Review: Madame Tussauds’ Marvel Superheroes 4D Exhibition

 Hannah Brown visited Madame Tussauds on preview day this weekend to see the new Marvel exhibition. She reports for BleedingCool.com -

The chance to meet some prominent figures in superhero-ing?  Tussauds and Marvel certainly know how to throw a party. There was some difficulty in when they threw it – like many others, I had questioned the wisdom of holding an preview event on Saturday morning, especially a Saturday morning of a bank holiday weekend when the MCM Expo was also on, but about 30 people turned up to the Marvel Super Heroes 4D experience.

We were led in through the ‘backstage’ area, so missed the lead-up, but visitors will walk up a ramp around the Hulk. I know the whole point of Tussauds is to see life-size models of people, but standing next to a ‘life-size’ Hulk is certainly a good way to shake your visitors out of their Saturday morning bleariness.

And so to the Hall of Heroes and the many silly photo opportunities therein.

The rooms are supposedly SHIELD-themed though there wasn’t a great deal to this, just some ‘mission-control’ style graphics on panels around the characters. Video panels on the walls give short character bios, just enough to explain each character to newcomers.  You can also get these on the mini-site. The ‘atmospheric’ (i.e. dark) lighting makes it quite tricky to get a good picture if your camera’s not really up to scratch.

The first section of the exhibit gives you the chance to (literally) hang out with Spiderman, as an inverted room gives the impression that you’re tumbling from the ceiling. There’s a Tussauds photographer here to take an official photo, just like with Barack Obama in the main Tussauds exhibit

There are some fun bits and pieces about throughout the exhibit to keep you entertained while you wait to stand next to your hero of choice; Green glass bubbles that make you ‘turn Hulk’, clever  look-mum-I’m-flying-over-London sets and replica adamantium claws to pose with.  A future filled with a million grinning Wolverine imitators on Facebook is probably on the cards.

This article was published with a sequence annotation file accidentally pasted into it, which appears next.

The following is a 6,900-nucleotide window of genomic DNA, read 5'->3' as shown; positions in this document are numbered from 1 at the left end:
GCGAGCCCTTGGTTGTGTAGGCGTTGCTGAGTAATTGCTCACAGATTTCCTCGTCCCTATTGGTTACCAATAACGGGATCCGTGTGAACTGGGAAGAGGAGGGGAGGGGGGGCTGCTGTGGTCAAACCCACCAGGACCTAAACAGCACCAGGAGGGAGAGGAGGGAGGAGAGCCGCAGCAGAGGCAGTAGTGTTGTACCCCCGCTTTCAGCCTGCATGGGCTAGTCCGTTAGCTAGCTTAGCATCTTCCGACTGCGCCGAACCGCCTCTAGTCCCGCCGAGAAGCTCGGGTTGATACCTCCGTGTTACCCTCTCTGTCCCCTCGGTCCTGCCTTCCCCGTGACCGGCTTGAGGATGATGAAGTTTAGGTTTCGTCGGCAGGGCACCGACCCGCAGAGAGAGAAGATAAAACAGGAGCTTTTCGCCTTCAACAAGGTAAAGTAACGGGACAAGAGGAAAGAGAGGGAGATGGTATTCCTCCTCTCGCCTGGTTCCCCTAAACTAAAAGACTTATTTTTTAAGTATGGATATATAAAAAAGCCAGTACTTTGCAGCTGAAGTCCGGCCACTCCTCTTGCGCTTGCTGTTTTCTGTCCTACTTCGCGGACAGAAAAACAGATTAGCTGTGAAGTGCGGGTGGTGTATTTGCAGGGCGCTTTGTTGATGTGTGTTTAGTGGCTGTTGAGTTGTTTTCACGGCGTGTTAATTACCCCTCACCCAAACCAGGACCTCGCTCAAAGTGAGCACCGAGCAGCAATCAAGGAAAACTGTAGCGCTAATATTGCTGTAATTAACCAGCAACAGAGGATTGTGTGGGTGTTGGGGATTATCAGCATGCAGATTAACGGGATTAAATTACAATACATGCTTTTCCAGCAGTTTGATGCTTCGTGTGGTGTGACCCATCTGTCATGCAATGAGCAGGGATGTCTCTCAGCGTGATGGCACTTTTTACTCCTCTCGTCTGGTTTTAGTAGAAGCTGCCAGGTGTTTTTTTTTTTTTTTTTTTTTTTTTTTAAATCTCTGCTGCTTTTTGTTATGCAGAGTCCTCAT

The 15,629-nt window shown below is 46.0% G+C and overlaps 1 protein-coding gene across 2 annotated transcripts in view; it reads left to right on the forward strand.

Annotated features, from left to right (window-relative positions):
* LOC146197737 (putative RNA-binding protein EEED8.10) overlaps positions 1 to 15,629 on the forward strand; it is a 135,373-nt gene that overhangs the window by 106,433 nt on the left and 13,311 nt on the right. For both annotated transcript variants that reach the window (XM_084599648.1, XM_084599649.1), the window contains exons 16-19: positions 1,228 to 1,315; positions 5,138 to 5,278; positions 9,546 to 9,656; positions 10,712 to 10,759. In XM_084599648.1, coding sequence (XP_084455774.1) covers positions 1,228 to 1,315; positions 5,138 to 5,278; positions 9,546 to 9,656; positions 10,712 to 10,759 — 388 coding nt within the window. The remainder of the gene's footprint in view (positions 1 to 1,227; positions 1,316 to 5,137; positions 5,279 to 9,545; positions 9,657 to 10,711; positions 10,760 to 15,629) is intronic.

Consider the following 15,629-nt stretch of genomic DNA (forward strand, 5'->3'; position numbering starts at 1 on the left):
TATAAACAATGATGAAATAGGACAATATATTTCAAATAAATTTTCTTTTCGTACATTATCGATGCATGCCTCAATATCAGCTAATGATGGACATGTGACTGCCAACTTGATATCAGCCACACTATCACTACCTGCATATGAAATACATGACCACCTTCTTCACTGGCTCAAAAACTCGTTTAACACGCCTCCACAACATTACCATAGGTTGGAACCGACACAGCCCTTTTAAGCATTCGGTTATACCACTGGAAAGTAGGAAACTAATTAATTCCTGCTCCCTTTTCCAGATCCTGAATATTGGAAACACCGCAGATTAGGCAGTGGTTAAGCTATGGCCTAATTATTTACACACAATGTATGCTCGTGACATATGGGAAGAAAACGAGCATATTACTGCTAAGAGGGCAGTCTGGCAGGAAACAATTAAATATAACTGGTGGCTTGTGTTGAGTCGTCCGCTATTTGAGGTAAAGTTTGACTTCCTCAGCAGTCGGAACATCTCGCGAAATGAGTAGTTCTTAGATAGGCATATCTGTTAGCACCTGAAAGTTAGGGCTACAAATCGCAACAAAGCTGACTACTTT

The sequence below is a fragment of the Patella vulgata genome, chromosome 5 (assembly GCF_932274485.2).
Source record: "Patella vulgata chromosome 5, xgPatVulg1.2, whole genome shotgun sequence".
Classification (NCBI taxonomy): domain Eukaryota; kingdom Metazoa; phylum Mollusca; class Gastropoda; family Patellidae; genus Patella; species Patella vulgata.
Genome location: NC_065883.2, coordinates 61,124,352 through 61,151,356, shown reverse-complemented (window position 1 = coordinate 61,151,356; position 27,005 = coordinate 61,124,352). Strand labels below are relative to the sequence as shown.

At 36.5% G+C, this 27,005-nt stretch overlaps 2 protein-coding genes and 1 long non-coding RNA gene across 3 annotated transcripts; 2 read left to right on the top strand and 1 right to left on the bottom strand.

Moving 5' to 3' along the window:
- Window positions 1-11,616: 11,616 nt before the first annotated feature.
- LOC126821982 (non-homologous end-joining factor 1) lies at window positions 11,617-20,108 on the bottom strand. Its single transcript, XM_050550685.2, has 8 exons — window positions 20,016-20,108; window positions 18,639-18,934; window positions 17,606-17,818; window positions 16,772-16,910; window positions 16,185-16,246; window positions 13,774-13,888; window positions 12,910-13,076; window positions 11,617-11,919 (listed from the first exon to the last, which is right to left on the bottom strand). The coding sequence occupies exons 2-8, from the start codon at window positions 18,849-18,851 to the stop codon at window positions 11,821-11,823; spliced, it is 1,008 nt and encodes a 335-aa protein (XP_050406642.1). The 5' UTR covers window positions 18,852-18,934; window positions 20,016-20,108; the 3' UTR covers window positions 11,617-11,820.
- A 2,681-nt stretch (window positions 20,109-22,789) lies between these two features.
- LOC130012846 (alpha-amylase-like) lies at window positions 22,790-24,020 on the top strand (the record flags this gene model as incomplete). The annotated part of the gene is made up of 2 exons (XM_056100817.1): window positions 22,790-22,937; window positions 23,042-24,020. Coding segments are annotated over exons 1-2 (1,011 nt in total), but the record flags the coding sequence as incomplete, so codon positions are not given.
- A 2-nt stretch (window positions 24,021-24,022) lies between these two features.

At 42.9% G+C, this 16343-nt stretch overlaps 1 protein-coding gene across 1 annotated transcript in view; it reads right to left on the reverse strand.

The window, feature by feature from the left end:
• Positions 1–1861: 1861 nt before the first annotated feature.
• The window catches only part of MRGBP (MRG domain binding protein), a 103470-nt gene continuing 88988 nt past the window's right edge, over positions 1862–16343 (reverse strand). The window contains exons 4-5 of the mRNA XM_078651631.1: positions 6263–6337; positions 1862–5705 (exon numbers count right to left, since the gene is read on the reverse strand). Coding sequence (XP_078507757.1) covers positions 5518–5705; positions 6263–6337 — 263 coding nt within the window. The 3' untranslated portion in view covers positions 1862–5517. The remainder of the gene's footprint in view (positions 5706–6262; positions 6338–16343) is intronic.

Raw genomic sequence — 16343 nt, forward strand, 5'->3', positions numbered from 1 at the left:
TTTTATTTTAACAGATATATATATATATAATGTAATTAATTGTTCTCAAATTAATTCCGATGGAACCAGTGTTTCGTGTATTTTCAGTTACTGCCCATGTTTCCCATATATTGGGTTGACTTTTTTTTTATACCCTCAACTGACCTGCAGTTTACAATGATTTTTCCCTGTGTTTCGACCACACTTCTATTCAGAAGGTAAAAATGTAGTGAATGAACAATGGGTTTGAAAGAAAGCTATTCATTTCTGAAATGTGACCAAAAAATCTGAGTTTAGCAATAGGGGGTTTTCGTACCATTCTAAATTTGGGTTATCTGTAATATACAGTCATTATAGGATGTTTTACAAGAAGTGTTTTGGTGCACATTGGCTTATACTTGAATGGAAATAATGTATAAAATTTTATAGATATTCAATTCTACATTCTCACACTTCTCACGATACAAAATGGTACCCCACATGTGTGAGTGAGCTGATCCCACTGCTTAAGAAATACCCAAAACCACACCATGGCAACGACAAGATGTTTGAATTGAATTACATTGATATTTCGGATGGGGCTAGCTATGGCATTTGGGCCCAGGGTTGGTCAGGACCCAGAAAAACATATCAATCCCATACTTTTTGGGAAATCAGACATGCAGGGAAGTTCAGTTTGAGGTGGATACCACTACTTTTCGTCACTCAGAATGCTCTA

Wolverine/Hugh Jackman, the first stand-alone waxwork, is tucked into the wall slightly, presumably to minimise the potential lawsuits that accompany those claws at eye level, but still a striking figure as you walk in.

Down the stairs to the next section, which contained Sue Storm/Jessica Alba and a backdrop of London under attack.  I think in future there will be an opportunity to stand next to her and turn transparent for a photo with the Invisible Woman.  This section seemed a little sparse, though clearly designed for a much larger crowd.  We’re told that other characters may appear later on (no official word on who, but Daredevil’s on the t-shirts in the gift shop…) and it may be that that’s what they’re intending – the exhibit’s part of a five year deal between Tussauds and Marvel, so it’s probable that other supers may come along to keep Sue Storm company, but at the moment it’s just her and some lit-up comic covers on the wall. There are some fairground mirrors designed to ‘mutate you’, probably fun for the little kids when it’s busy, though at the time, they were racing through in their haste to get to Iron Man.

The promotional website claims the final room, containing Nick Fury/Samuel L Jackson and Tony Stark/Robert Downey Jr is themed as a test laboratory, with the opportunity to step into the chest shield of Iron Man. This wasn’t noticeably up and running when we went in, though the Iron Man suit is there. I don’t think anyone didn’t have their picture taken with the suit. The details in the suit, as with all the exhibits are as carefully well-realised as you’d expect from a Marvel-franchised project. When they say “startlingly realistic wax figures”, they’re not kidding.  It’s difficult to subdue your inner fan going ‘I’m having my picture taken with Tony Stark”, in a tiny, excited voice in the back of your brain, particularly if this is your first experience of Madame Tussauds (as it was mine).